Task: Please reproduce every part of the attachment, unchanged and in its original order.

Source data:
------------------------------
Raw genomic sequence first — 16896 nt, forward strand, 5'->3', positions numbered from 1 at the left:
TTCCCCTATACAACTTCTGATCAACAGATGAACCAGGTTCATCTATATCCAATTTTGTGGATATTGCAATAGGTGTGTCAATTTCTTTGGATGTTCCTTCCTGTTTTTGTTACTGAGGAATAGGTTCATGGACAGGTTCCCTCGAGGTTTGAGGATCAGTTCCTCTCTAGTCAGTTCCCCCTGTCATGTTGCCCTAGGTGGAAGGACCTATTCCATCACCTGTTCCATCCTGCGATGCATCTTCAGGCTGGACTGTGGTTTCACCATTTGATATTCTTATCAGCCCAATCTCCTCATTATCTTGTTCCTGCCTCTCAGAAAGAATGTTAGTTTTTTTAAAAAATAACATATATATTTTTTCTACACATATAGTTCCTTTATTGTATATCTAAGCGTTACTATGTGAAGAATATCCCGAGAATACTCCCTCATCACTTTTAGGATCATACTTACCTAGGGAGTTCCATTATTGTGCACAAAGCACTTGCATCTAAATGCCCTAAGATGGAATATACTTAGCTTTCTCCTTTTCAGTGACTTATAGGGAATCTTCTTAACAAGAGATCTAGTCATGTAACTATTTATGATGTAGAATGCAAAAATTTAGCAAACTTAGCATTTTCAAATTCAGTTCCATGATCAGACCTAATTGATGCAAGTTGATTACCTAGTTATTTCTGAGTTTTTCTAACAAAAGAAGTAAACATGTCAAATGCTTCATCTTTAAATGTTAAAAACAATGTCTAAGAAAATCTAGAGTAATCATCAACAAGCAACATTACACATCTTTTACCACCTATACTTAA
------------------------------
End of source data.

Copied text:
Raw genomic sequence first — 16896 nt, forward strand, 5'->3', positions numbered from 1 at the left:
TTCCCCTATACAACTTCTGATCAACAGATGAACCAGGTTCATCTATATCCAATTTTGTGGATATTGCAATAGGTGTGTCAATTTCTTTGGATGTTCCTTCCTGTTTTTGTTACTGAGGAATAGGTTCATGGACAGGTTCCCTCGAGGTTTGAGGATCAGTTCCTCTCTAGTCAGTTCCCCCTGTCATGTTGCCCTAGGTGGAAGGACCTATTCCATCACCTGTTCCATCCTGCGATGCATCTTCAGGCTGGACTGTGGTTTCACCATTTGATATTCTTATCAGCCCAATCTCCTCATTATCTTGTTCCTGCCTCTCAGAAAGAATGTTAGTTTTTTTAAAAAATAACATATATATTTTTTCTACACATATAGTTCCTTTATTGTATATCTAAGCGTTACTATGTGAAGAATATCCCGAGAATACTCCCTCATCACTTTTAGGATCATACTTACCTAGGGAGTTCCATTATTGTGCACAAAGCACTTGCATCTAAATGCCCTAAGATGGAATATACTTAGCTTTCTCCTTTTCAGTGACTTATAGGGAATCTTCTTAACAAGAGATCTAGTCATGTAACTATTTATGATGTAGAATGCAAAAATTTAGCAAACTTAGCATTTTCAAATTCAGTTCCATGATCAGACCTAATTGATGCAAGTTGATTACCTAGTTATTTCTGAGTTTTTCTAACAAAAGAAGTAAACATGTCAAATGCTTCATCTTTAAATGTTAAAAACAATGTCTAAGAAAATCTAGAGTAATCATCAACAAGCAACATTACACATCTTTTACCACCTATACTTAA